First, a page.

Patriotic pieces from the Great War/The Cost
Permission of Everybody's Magazine, New York
Six o'clock when the homeward traffic of a city is heaviest from shops and offices. The street was crowded with people who, in their rush, bumped heedlessly against each other. Some smiled. Some went with fixed faces like masks. Motor-horns and car-bells blared and clanged in a medley of impatient sound. Through it all I wove my way—a little shuttle trailing my one frail thread through the pattern of the whole.
Then I heard him bawling of the wares he sold.
"Here you are!" he cried, his mouth incredibly big and twisted. "Here you are! Buy the American colors! Red! White! Blue! The colors that never run! Be a patriot! Buy your little Service-pin! Here you are!"
I stopped before him.
"How much are the Service-pins?" I asked.
"How many stars do you want on it?" said he, plunging his hand into the bag of them strung round his neck with a strap.
"Three," I told him proudly.
He held out the pin to me—a white square rimmed with red, three blue stars on its field; each star for one man of my blood who risks his life for America.
"It costs fifteen cents," said he; "a nickel a star."
Through a sort of haze I stared at him. "Fifteen cents!" he had said. "A nickel a star."
And suddenly I seemed to see the oldest of the three: a desk-bound man with straight and pleasant lips and the comfortable ways of one who is happy among simple things. There had been no yearning for adventure, no restlessness. Yet how quickly he had gone just the same. Like a child, who hears a loved one calling him, he had closed his books and risen to answer—at once. One long look into steady eyes very like his own. Only one question: "You want me to go. Mother?" And the cry in answer: "My boy!"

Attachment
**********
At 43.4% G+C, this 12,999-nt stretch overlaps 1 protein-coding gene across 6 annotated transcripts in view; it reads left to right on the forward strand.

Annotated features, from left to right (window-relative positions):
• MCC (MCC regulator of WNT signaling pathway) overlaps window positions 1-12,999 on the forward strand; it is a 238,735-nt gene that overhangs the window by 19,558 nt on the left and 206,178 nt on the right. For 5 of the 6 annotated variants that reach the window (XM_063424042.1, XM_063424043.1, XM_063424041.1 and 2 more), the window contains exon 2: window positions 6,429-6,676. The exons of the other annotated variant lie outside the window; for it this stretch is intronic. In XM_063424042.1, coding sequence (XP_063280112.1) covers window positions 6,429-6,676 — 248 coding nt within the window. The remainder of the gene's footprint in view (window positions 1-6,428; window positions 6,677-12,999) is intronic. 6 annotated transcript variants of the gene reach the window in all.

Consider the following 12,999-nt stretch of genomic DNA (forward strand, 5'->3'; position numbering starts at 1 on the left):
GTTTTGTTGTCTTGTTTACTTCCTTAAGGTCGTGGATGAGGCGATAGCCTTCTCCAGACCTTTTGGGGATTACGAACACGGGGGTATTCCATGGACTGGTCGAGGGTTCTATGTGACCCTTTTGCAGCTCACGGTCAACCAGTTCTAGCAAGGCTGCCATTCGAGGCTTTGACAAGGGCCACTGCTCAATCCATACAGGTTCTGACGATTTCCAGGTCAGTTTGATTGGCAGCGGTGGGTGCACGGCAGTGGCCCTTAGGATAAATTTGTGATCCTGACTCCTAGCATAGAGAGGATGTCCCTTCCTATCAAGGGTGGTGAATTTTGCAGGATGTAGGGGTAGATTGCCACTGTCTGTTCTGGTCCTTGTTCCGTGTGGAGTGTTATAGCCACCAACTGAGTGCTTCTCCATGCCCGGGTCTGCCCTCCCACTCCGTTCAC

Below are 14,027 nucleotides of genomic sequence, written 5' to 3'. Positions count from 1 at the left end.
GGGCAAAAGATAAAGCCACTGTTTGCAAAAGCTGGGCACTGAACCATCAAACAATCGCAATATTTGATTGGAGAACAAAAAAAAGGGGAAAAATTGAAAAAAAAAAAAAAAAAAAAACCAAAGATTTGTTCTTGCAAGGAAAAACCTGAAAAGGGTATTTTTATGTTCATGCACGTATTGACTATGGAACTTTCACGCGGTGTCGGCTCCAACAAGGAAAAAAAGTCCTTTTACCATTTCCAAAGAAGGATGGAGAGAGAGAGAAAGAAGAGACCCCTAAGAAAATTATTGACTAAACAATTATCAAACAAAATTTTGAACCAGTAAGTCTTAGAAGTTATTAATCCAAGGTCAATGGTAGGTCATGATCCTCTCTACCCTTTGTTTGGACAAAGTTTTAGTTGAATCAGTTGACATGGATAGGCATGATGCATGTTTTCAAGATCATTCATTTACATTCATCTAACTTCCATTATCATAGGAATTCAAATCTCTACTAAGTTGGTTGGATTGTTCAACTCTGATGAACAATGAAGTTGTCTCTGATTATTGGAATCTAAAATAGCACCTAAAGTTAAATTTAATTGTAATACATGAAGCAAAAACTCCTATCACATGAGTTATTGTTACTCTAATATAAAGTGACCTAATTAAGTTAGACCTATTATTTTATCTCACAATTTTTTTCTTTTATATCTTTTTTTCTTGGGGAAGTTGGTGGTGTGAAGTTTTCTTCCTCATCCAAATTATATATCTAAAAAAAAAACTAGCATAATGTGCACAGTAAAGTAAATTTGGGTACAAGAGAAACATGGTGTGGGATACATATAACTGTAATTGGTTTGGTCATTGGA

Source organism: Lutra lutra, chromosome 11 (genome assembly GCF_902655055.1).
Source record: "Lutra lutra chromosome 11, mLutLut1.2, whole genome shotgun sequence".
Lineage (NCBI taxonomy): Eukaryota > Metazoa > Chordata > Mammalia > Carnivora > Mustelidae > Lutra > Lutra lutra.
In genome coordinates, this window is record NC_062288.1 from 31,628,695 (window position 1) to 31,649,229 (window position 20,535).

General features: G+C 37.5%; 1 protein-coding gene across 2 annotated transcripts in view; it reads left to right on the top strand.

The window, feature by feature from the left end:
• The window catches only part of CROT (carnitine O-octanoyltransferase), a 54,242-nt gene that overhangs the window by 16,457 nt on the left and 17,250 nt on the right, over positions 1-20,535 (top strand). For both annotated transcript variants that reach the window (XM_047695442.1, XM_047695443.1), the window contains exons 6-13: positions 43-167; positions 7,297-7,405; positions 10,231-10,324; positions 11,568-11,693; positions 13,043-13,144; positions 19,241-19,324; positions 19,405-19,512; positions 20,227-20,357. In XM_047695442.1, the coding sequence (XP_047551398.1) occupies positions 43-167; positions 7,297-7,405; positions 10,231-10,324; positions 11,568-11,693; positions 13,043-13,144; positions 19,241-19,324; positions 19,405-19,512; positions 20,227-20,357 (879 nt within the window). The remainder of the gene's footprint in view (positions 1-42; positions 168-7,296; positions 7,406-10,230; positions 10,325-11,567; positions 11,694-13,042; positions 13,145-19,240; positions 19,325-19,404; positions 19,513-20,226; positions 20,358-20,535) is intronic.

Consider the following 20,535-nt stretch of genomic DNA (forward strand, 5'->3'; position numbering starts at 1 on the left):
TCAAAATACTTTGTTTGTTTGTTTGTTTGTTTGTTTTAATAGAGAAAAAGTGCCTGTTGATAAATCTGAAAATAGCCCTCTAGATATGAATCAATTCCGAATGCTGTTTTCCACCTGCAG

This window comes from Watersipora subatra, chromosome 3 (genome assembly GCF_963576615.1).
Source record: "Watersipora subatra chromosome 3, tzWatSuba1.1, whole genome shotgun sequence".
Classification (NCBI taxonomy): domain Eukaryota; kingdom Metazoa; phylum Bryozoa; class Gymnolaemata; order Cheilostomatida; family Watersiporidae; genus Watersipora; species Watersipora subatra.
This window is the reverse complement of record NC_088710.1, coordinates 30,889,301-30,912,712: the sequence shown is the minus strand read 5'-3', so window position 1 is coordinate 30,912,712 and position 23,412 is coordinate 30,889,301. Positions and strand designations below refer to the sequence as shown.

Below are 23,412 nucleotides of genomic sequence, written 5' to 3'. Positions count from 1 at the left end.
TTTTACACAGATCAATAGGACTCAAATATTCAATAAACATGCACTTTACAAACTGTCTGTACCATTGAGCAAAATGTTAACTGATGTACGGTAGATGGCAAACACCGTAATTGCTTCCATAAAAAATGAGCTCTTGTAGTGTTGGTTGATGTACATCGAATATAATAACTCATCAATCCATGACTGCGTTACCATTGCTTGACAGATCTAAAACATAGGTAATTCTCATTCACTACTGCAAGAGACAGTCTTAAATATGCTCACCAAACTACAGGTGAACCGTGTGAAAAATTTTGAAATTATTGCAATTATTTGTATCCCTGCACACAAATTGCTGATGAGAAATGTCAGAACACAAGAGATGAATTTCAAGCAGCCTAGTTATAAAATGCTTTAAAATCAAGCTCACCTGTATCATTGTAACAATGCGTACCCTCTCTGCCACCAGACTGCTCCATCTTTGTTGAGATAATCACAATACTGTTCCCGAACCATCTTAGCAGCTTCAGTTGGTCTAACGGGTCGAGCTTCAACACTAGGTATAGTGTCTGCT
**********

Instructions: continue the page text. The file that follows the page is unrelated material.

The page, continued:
And the other one—the second; he who is so gentle that babies nod wisely at him, as though there were some secret between them. I remember the winter's night he brought the stray kitten home and fed it with warm milk, drop by drop. Already his comrades in the Signal Corps complain because his horse follows him inside their tent. A man so generous that his touch holds a kind of healing. Yet he too has gone—to kill! Gone with the warmth of his heart blazing white hot from his eyes. When last I saw him, it seemed to me he was an arrow strung back on the bow to the head. The change in him!
Then the last to go—the youngest, the tallest, the straightest; his brows a little knit—puzzled—not wholly understanding this thing that told him to put his boyhood behind him and become, too soon, a man. Still, eager, frightened, and very brave—he went.
These stars of mine "A nickel a piece; The three of them for fifteen cents!" I thought I laughed. But maybe not, for through the dusk the vender peered at me strangely. Then—
"Can't pay?" he asked. "Too much?"
I fastened my Service-pin to my breast.
"No," I said. "I can pay. It costs a lot, but—not too much."